“Without specialized roofing applications, the availability of health and life are greatly diminished,” he said. “When you look at Malinowski’s hierarchy of needs, you realize just how important roofs are.”
However, not all roofs last as long as expected. Diagnosing and correcting roof problems is another task of the roof consultant. Leaks can be hard to find, and sometimes what looks like a roof leak can be something else. “Mechanical units on a roof have often been missed when a building owner is troubleshooting roof leaks with a roofing contractor or maintenance personnel,” Kelly said. “The percentage of leaks caused by mechanical contractors is very high. Roofers are generally as close to perfect as can be. Quite often there can be a leak in other parts of the building that looks like a roof leak.”
Kelly used a leaky building at West Point, which he details in his book, as one example. In this case, a new building at the military academy was leaking, and no one could diagnose the problem. Kelly was called in and spotted the problem right away: a gap between the concrete chimney cap and the stone walls of the chimney that wasn’t caulked. “The gap was easy to miss,” said Kelly. “Unless you were right on top of it, you wouldn’t notice it.”
A Group EffortKelly maintains the key to a great roof is determining the right type of roof for the individual structure. “Each building needs a specific kind of roof,” he said. “You need to know the environment inside that building. You have to do your homework, do your design - and then you have to work with several key people including the manufacturer, distributor and roofing contractor. Within the roofing contractor you have everyone from the estimator, foreman, the person who manages safety within each company. There are roles for consultants on some projects - not always. It always adds value to have a consultant on the team during construction.”
He noted how many people beyond the designer and contractor are involved in roofing, from production and testing of products to the education and training of installers. “I’m always amazed by the human part of putting up a roof - the talent displayed. Even the distribution and manufacturing is amazing - it works so well.”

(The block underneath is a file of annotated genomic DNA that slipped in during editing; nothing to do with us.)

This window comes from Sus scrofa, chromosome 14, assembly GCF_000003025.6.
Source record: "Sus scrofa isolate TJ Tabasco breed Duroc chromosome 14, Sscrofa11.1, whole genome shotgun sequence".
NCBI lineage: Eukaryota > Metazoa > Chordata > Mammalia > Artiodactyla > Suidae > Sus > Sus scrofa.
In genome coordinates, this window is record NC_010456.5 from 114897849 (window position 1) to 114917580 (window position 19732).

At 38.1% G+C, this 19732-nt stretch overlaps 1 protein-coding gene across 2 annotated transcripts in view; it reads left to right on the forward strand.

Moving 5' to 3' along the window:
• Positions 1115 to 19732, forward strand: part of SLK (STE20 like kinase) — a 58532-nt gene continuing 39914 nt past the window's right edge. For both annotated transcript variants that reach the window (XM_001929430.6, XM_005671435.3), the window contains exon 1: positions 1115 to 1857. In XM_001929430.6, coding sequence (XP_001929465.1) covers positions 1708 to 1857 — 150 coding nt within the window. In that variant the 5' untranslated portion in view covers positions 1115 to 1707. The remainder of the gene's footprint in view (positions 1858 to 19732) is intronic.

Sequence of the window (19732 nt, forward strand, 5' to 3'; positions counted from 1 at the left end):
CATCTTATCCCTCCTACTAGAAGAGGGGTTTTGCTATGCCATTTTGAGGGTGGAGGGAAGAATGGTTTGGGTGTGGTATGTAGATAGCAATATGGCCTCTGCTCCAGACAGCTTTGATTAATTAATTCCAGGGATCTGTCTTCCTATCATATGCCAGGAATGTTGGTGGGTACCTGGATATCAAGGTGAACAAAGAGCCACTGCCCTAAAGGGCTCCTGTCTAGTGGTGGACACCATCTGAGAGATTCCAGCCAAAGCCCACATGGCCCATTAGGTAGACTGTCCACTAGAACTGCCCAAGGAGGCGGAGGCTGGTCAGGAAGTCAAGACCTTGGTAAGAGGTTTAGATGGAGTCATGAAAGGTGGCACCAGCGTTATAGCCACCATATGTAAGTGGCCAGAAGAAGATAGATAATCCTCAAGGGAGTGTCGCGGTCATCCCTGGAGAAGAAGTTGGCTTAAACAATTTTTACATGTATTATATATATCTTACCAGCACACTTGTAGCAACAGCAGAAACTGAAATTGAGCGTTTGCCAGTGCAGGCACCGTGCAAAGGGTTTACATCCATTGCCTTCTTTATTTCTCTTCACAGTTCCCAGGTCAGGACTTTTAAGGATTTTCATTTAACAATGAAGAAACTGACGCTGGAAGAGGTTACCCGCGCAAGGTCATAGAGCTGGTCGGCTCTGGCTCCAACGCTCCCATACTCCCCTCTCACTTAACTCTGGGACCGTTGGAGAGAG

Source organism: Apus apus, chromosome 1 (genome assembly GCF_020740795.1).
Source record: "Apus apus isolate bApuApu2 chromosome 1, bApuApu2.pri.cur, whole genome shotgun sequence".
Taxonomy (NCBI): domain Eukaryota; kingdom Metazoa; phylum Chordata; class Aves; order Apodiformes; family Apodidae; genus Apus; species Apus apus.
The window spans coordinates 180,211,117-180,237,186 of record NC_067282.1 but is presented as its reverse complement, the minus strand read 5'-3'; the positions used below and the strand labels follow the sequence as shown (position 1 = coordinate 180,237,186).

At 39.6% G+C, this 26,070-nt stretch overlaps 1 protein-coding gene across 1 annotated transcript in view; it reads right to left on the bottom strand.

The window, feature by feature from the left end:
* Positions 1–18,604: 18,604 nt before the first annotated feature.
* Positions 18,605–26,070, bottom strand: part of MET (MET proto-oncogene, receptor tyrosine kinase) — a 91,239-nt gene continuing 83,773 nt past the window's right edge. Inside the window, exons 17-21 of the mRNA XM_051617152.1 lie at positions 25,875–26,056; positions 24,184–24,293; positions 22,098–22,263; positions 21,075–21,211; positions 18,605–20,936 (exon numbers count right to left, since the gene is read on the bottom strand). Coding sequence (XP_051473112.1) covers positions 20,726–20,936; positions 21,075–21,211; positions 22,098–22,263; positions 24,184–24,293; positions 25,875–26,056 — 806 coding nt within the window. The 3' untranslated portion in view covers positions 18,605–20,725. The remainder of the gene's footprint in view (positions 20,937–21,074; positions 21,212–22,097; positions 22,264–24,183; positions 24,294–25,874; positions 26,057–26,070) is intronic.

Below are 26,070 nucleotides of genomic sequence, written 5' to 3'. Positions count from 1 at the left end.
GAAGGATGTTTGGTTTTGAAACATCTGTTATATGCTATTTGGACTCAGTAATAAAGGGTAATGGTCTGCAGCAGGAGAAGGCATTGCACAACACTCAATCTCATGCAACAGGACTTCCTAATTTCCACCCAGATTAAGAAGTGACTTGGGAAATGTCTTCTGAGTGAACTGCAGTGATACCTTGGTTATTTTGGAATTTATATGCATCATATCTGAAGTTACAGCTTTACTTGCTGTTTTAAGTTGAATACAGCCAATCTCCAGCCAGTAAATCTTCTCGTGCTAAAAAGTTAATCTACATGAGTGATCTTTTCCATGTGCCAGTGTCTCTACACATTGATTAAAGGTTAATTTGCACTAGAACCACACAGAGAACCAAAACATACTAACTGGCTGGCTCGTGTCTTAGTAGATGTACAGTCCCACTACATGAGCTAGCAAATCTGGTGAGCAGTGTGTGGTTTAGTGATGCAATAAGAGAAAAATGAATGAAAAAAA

Kelly recalled a 1 million-square-foot warehouse re-roofing project in Edison, N.J. “There were 30-odd people with tankers, pump kettles, repairing the deck, removing debris,” he said. “It went on for an entire season. To watch a BUR roof go down, it could have been set to music. It was a beautiful thing. The coordination was impressive.”
One of his goals in writing the book was to improve the image of roofing contractors. “We’ve come a long way, he said. “NRCA and RCI have helped out, but it’s the people who make it happen.”
Kelly said roofers have to live by the Boy Scout motto: Be prepared. “You can’t run away from a leak,” he said. “You have to respond to problems - even if they aren’t your problems. You can’t leave them hanging. If you look at the qualities of the Boy Scouts - trustworthy, loyal, helpful, brave, thrifty, reverent - it’s true of the vast majority of people who work on roofs. They’re all there. I’m very impressed with the people I’ve worked with and the products they manufacture.”
To order American Roofing: Roofing in America, visit www.roofinginamerica.com.